COMPASS PLANT
File Size: 74 KB
 
Silphium laciniatum  L.
Riley County, Kansas
Perennial
Height: 3-10 feet
Family: Asteraceae - Sunflower Family
Flowering Period:   July, August, September
Stems: Erect, 1 to several, unbranched, stiff-hairy, sometimes glandular.
Leaves: Alternate, simple, stalked below, sessile above, aligned vertically on stem, pinnately divided into 5-7 pairs of linear segments that are sometimes again lobed, rigid, rough; lower leaves 16 to 18 inches long, to 12 inches wide; upper leaves less divided, gradually reduced.
Inflorescences: Several heads arranged alternately on short stalks along upper portion of stem. Heads 2 to 4 inches wide; bracts ovate, stiff-hairy; tips pointed.
Flowers: Ray florets 15-34, 1 to 2 inches long, yellow; disk florets numerous, corollas yellow.
Fruits: Achenes, flattened, about 1/2 inch long, glabrous, tips notched, enclosing small seed.
Habitat: Dry prairie slopes, hillsides, and disturbed areas, most abundant in rocky calcareous or sandy soils.
Distribution: East 2/3 of Kansas.
Uses: Compass plant contains a resinous sap that was used by Native Americans as a chewing gum. Some tribes burned the dried roots to ward off lightening during storms. They believed that lightening occurred more frequently where compass plant grew, and they would not camp in those locations.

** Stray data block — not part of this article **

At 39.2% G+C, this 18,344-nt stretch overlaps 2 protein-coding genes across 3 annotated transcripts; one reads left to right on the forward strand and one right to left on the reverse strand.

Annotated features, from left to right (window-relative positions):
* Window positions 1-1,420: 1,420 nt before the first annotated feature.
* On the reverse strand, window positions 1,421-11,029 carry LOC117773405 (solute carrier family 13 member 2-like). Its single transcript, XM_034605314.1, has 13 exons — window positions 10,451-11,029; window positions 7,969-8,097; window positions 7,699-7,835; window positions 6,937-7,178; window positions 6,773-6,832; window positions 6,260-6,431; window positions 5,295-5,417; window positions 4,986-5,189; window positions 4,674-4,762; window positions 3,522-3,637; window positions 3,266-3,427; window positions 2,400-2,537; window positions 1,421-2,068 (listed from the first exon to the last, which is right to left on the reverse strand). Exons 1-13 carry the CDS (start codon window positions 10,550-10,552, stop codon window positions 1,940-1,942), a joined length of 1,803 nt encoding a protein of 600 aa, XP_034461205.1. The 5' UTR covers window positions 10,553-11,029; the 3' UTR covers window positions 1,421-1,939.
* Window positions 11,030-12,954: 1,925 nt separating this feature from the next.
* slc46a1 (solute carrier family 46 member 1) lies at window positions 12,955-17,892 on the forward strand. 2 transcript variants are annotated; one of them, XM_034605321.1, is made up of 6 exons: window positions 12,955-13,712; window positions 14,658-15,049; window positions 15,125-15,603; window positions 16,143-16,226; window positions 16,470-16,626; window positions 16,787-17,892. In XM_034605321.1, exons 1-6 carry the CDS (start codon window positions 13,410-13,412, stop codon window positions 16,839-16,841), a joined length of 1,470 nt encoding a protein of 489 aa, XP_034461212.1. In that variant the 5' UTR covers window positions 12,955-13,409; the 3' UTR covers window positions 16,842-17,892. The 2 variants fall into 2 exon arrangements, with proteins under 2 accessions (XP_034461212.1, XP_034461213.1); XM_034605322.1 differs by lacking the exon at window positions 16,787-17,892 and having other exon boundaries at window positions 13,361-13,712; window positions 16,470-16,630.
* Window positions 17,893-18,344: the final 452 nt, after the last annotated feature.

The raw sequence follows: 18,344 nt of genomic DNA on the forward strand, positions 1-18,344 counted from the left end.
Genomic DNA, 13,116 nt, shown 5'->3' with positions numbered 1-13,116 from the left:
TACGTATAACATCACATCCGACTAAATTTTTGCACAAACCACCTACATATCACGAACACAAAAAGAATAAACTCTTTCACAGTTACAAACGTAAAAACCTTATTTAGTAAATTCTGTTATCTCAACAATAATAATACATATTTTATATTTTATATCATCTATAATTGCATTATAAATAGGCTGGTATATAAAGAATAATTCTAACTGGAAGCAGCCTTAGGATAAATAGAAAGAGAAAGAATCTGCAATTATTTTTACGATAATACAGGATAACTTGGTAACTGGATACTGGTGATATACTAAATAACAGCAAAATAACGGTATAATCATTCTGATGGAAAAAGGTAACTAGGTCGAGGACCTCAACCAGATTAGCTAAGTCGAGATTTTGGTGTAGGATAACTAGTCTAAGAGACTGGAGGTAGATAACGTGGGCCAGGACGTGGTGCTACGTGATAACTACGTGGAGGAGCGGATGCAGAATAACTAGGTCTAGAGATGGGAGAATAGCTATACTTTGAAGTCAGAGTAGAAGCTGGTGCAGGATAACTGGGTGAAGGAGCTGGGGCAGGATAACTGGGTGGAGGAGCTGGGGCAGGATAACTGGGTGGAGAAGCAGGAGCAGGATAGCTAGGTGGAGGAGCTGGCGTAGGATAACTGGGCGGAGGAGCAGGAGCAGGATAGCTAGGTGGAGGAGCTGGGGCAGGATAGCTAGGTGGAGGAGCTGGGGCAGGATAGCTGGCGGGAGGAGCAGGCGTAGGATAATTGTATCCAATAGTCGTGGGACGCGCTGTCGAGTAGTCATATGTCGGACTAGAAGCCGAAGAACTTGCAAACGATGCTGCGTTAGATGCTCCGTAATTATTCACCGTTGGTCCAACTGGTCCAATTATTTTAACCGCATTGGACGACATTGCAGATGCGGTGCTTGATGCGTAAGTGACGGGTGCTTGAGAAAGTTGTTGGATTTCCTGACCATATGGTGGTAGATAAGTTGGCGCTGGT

Comments: The name "compass plant" alludes to the tendency for basal leaves of plants to align their edges north and south. Compass plant commonly is found in ungrazed areas; livestock seek it out due to its palatability.

Compass plant
63 KB
Konza Prairie, Riley County, Kansas
Compass plant inflorescence
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Riley County, Kansas
Compass plant stem and bracts
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Riley County, Kansas
Compass plant leaf
138 KB
Riley County, Kansas
Compass plant leaves
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Riley County, Kansas
Compass plant bracts
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Riley County, Kansas
Compass plant leaves
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Konza Prairie, Riley County, Kansas